Plans for over 100 condos to rise over a newly stacked garage on the prominent parking lot parcel on the southeast corner of Second and Howard were approved back in 2006 but the development was then waylaid by the Great Recession and the 19-story tower never broke ground.

With the route for “The Portal” (a.k.a. the Downtown Rail Extension (DTX) to San Francisco’s Transbay Transit Center) having since been selected to run directly underneath the 201 2nd Street site, the corner parcel is now subject to eminent domain and will need to be fully excavated in order for The Portal tunnel to be built.

As such, a two year extension of the required Conditional Use authorization needed to continue operating the 19-space parking lot has just been requested. And according to the application, the owners of the parcel aren’t expecting The Portal to be completed “until 2031,” at the earliest and based on feedback from the City. We’ll keep you posted and plugged-in.

15 thoughts on “Make That 2031, at the Earliest”
  1. It’s too bad the entire crew/project team from the Central Subway wasn’t able to simply be re-directed to this project. I realize from a project financing POV it’s more complicated than this, but there should be one team that’s building one of these tunnels at all times. 2010’s was the Central Subway, 2020’s the DTX, 2030’s the Central Subway left turn to Palace of Fine Arts, etc. One tunnel per decade would be a pretty good outcome, given the state of infra projects in this country.

    1. Wasn’t that Weiner’s plan / desired policy before he moved to State government – always have at least one project under planning and another under construction.

      As someone who lived at 11th & Arizona in Santa Monica, when it was all cars (or horrible buses) … to know that less than 20 years after being a gleam in an eye there’s light rail (and soon heavy underground rail) from the beach to DTLA is breathtaking. And such an indictment against SF. (One minor apologia for the Bay Area is that it’s so balkanized – the State should have created one regional transit agency (like MassPort or the NY/NJ Port Authority) to plan and run it all … if not even going so far as to force merge cities into a larger government (like Greater Toronto). But … coulda woulda shoulda…)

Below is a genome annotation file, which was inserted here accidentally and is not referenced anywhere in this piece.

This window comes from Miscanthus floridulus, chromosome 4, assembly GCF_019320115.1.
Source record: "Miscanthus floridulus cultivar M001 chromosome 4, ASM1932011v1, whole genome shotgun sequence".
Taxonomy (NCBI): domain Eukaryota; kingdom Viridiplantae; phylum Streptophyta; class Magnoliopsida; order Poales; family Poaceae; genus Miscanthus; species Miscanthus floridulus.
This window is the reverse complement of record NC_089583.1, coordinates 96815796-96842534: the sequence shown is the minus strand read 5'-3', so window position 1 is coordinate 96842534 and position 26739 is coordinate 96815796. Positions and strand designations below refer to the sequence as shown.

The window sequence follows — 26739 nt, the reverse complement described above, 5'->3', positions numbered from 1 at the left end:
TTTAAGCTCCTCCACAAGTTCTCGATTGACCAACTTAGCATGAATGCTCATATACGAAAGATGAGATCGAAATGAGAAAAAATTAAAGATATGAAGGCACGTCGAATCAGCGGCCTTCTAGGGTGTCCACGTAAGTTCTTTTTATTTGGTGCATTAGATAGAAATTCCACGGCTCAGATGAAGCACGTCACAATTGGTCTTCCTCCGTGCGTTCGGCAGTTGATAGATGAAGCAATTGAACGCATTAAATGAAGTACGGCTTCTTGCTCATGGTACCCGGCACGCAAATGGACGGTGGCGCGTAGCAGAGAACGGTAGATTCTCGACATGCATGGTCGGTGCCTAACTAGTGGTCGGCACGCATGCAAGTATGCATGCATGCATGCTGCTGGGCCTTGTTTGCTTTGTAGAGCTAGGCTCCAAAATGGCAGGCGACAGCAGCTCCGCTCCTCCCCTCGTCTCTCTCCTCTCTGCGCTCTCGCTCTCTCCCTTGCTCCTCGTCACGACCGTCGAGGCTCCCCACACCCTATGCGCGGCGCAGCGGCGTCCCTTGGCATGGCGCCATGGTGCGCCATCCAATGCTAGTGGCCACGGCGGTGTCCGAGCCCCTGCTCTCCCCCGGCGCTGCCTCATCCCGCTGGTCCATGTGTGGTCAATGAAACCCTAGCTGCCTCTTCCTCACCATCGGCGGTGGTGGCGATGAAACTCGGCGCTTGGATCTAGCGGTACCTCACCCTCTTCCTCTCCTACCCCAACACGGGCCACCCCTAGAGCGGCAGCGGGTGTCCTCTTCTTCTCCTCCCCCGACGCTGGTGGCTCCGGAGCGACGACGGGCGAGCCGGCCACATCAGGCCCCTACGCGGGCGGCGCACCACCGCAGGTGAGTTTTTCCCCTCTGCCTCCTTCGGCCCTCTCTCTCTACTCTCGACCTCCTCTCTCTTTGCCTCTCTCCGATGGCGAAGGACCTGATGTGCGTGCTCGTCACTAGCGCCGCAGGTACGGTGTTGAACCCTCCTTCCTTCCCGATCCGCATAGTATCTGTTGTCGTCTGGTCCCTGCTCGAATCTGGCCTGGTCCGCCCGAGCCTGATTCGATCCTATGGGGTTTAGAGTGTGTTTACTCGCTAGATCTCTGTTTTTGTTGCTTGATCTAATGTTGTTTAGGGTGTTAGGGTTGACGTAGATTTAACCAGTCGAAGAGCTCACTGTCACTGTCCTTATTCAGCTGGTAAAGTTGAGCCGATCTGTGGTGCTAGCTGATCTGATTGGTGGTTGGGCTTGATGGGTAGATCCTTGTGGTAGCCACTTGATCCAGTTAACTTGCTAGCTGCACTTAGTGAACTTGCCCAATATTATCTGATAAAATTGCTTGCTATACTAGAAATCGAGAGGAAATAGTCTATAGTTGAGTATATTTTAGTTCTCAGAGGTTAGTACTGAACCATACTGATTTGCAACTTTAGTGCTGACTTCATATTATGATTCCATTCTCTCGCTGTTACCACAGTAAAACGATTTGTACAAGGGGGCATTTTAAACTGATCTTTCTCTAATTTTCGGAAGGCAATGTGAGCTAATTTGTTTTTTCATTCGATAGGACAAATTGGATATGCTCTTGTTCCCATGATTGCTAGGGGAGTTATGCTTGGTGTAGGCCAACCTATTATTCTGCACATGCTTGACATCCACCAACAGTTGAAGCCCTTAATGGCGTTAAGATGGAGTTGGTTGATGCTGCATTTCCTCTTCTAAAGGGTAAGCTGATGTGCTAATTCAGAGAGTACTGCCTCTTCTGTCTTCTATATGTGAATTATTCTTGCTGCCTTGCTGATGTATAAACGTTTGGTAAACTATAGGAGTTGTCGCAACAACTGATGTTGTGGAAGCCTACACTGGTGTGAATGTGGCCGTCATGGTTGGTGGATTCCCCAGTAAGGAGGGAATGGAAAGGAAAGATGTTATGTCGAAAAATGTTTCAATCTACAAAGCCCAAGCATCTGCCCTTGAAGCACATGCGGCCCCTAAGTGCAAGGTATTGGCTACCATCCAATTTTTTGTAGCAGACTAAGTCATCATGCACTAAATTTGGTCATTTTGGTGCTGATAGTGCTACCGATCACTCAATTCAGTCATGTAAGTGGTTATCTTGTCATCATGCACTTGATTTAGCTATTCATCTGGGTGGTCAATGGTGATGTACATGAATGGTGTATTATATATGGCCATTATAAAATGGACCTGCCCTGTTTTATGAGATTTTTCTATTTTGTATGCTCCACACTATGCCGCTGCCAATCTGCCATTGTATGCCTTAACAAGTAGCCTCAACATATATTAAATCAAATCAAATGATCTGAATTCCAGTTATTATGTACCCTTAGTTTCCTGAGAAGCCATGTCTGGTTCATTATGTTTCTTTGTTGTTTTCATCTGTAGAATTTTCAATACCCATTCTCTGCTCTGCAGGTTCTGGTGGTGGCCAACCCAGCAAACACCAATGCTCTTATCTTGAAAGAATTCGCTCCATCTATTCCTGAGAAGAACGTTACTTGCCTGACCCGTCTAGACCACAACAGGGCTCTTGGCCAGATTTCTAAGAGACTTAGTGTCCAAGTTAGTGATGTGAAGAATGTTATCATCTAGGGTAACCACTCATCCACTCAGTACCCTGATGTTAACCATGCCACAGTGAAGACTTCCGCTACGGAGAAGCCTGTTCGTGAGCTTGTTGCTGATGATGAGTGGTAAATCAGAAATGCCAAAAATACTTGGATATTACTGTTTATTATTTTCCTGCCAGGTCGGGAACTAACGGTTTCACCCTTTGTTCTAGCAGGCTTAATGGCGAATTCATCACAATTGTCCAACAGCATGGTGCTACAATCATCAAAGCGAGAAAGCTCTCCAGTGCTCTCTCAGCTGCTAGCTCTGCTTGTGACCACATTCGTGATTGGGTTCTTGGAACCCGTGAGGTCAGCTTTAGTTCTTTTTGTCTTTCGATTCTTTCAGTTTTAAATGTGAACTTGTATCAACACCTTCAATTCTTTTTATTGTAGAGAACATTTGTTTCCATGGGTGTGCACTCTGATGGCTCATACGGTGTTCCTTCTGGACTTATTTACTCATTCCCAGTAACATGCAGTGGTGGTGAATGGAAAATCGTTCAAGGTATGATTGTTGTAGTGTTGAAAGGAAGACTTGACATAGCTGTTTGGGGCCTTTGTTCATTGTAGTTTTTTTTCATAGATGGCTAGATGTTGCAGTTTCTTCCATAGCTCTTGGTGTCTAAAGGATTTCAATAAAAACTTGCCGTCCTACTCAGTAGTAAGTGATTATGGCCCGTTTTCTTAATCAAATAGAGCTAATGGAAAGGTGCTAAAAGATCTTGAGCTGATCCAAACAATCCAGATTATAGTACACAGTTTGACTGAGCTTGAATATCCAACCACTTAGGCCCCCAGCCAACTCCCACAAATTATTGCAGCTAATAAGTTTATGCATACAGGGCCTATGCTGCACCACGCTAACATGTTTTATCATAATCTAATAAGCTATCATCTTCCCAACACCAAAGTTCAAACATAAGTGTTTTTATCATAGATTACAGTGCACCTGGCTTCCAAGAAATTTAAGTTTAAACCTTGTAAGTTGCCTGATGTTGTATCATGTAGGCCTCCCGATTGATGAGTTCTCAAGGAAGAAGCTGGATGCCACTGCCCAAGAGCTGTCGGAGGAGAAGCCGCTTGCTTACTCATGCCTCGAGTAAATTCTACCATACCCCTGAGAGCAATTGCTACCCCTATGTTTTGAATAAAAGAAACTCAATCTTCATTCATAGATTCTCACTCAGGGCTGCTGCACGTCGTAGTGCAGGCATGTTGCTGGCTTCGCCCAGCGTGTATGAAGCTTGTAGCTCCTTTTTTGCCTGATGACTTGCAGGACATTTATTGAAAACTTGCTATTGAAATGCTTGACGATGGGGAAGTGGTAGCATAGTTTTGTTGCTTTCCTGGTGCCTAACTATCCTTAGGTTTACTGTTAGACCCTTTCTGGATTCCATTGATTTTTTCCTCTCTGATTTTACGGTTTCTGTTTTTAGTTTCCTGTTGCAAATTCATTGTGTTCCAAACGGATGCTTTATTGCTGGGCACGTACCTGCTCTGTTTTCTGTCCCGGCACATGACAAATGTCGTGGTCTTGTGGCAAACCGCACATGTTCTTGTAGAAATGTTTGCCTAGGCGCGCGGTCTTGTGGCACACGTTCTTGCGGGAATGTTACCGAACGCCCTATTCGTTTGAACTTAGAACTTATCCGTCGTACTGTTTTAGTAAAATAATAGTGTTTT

1. .. hence continued Balkanization. Neverminding that if the population of much of the Bay Area were in one metro jurisdiction, then perhaps some of our more egregious policies and political farces would be ameliorated by the larger voting population.

          But we can’t even force unincorporated enclaves to be absorbed – I recently moved to Marin and was surprised to learn there are a few blocks of Mill Valley, north of East Blithedale by Camino Alto, that are *not* M.V., but are surrounded by M.V. So they reap the benefits of the address and services but don’t pay into the system (or get a say in the political process).

          Unincorporated enclaves should be forced to be absorbed, and ditto small jurisdictions like Kensington or PIedmont. They serve no planning or political purpose other than segregating (higher valued) property tax revenue away from larger jurisdictions, and creating a vehicle for exclusionary “local” land use planning.

          1. I agree. Little unincorporated county enclaves are scattered all over the Bay Area. Some are only a half block wide. Their dispersion makes it difficult for the county sheriff and other services to cover. But they contain a lot of residents who need services and that need spills over into the incorporated areas.

          2. Agreed. The United States should also be forced to give California back to Mexico. Not only was it forcibly taken by war, but the state’s wealth should be fairly distributed to disadvantaged people. Mexico should have a say in how California is run, and benefit from its power and influence.

  2. I have in my possession a picture book that (the long gone) San Francisco Federal Savings – IIRC the one Herb Caen used to do ads for – put out in the early 60s on their 25th Anniversary. One of the pages is devoted to the new San Francisco Airport opening in 1937, and opposite the 1954 Terminal – the one that’s still there (well hidden!); the caption reads:

    “Progress!! Before 1937’s babies were out of High School both plane and terminal were out of date. 300,000 of us opened the new terminal August 1954”

    A current version would read:

    Lack of Progress!! Long after 2006’s babies are out of Grad School, the DTX will remain a pipe dream…rather literally”

  3. Isn’t the whole idea of the DTX pretty questionable at this point? Put the terminal at 4th and King and just declare it to be the center of the city. After all it has two light rail lines serving it while Salesforce has zero.

      1. Both are difficult but it is easier to move rail to density than visa versa

        You wouldn’t know it, from the evidence available

        1. I guess you’re referring to the increasing density of SOMA. Not sure whether the DTX plans include it, but it would be nice to retain the 4th and King station, but beneath whatever new buildings are constructed at that site. And some Caltrains could terminate there to relieve the pressure on the limited number of platforms at the Transbay terminal.

    1. We can leave HSR out of the picture, but judging by the increasing Peninsula commuter traffic on 101 and 280, Caltrain demand will be back. DTX enables Caltrain to connect to the Market Street corridor/FiDi, a worthy project. Then there’s BART into the Richmond (vapor for 50 years) and the second Transbay tube, which is long overdue.

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